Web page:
Coexisting with Alligators is Possible
Alligators have inhabited Florida’s marshes, swamps, rivers and lakes for many centuries. They can be found in all 67 counties. Current populations are estimated at 1.3 million alligators in Florida.
In recent years, Florida has experienced an increase of new residents and tourism. Many residents seek waterfront homes, and increasingly participate in water-related activities. This can result in more frequent alligator to human interactions, and a greater potential for conflict. While serious injuries caused by alligators are rare in Florida, the Florida Fish and Wildlife Conservation Commission (FWC) offers the following tips about how to safely coexist with them:
- Be mindful that April is the beginning of breeding season for alligators, and they may be more aggressive during this period.
- Keep a safe distance if you see an alligator and never feed one. When fed, alligators can lose their natural wariness and instead learn to associate people with the availability of food.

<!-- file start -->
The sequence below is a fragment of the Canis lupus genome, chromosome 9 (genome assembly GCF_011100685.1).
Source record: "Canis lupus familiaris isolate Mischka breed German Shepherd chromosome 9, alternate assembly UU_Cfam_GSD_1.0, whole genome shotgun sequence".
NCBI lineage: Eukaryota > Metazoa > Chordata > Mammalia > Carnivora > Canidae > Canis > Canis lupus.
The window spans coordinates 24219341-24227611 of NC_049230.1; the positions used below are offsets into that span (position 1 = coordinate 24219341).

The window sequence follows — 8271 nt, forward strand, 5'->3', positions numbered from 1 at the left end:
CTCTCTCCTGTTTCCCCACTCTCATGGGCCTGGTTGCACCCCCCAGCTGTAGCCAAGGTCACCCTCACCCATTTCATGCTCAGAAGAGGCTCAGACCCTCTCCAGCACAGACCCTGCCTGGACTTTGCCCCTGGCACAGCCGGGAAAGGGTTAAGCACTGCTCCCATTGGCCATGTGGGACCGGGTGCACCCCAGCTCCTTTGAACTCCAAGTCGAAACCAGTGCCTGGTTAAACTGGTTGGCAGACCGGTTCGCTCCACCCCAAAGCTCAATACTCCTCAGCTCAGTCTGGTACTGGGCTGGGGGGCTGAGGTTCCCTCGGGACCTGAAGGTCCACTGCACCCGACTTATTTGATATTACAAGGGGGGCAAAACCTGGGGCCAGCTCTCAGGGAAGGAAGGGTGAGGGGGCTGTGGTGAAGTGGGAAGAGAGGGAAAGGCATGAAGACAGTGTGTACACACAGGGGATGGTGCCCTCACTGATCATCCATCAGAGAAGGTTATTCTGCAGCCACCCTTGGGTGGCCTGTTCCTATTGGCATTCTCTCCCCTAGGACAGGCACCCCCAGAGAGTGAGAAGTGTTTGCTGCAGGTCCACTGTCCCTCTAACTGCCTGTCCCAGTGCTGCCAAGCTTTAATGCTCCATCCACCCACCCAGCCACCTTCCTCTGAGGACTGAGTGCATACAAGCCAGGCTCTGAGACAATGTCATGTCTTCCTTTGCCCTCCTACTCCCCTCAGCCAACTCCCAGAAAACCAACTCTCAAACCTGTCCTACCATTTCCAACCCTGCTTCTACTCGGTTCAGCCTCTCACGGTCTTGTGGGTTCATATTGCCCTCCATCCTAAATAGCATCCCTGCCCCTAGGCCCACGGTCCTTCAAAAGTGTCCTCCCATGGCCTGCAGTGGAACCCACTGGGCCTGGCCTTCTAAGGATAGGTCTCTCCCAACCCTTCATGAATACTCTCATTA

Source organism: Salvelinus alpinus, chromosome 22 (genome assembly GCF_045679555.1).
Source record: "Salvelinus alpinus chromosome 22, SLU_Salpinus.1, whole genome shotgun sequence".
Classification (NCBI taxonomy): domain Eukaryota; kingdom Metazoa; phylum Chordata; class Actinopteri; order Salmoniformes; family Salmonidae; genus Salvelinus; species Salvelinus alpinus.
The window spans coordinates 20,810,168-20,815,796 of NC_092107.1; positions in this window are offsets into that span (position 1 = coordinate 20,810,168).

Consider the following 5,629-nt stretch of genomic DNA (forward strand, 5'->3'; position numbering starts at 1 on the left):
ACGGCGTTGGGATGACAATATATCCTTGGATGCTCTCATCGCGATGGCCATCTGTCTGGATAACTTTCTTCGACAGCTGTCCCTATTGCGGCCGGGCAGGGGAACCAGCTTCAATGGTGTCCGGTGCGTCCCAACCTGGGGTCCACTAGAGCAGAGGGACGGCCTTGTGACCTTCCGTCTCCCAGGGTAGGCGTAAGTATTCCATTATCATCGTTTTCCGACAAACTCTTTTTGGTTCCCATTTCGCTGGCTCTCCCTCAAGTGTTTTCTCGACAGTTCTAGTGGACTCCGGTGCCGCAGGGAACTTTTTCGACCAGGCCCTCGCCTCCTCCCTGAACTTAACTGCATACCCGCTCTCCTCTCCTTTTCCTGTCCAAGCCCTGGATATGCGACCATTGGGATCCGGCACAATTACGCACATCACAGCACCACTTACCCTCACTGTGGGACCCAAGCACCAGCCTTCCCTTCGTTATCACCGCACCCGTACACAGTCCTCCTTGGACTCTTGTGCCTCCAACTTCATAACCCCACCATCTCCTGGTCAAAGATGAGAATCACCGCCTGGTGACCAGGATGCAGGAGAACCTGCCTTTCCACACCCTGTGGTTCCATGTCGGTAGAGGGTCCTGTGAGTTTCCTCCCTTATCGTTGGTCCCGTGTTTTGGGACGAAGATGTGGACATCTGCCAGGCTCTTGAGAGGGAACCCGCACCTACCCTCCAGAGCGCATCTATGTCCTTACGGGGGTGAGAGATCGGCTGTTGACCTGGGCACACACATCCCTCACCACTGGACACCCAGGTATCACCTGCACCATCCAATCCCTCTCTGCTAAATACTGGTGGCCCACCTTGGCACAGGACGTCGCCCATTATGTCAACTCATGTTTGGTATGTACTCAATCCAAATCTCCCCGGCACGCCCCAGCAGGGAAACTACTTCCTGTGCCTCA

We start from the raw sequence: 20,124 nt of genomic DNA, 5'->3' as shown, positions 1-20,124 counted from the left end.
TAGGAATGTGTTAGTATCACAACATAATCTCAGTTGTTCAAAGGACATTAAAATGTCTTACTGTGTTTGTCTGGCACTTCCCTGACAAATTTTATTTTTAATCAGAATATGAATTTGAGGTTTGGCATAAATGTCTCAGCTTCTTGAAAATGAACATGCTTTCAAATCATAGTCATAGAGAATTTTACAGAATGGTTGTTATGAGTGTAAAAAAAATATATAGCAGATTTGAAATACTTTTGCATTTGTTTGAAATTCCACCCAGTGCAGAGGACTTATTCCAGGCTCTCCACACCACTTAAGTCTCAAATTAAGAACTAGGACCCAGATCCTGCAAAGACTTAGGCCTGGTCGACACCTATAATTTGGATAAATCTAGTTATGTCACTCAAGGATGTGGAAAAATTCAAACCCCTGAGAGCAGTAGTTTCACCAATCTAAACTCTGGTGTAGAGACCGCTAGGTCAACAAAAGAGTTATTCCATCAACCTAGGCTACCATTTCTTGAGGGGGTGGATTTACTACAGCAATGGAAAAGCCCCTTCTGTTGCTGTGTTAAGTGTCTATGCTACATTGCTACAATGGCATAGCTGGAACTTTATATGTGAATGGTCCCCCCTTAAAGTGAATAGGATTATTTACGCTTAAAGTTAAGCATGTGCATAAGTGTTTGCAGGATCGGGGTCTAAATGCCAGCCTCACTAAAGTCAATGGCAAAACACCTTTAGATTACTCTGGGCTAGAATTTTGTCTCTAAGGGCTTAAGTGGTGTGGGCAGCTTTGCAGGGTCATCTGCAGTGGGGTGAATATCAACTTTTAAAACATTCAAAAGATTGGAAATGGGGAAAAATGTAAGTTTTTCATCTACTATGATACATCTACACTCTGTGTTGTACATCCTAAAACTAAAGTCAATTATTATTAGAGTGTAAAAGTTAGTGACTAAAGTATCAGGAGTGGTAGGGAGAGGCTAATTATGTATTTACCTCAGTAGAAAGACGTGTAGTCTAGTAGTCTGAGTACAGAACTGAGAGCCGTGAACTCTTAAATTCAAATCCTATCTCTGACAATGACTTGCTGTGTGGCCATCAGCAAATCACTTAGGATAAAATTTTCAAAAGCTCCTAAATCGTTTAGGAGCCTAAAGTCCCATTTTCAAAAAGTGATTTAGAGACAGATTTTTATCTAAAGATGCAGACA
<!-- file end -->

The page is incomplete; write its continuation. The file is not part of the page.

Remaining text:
- Swim only in designated swimming areas during daylight hours. Alligators are most active between dusk and dawn.
- Keep pets on a leash and away from the water’s edge, and never let them swim in fresh or brackish water. Pets often resemble alligators’ natural prey.
- If you want to keep alligators out of your yard, install a fence that is at least four and a half feet tall. Alligators are good climbers and anything lower would not be adequate protection.
It is illegal to kill or harass alligators in Florida and may only be hunted under special licenses and permits. The FWC places the highest priority on public safety and administers a Statewide Nuisance Alligator Program to proactively address alligator threats in urban areas, while conserving alligators in areas where they naturally occur. If you are concerned about an alligator, call FWC’s toll-free Nuisance Alligator Hotline at 866-392-4286. The FWC will dispatch one of its contracted nuisance alligator trappers to resolve the situation.
Additional information and downloadable posters, sign templates and flyers to share with others are available at www.myfwd.com .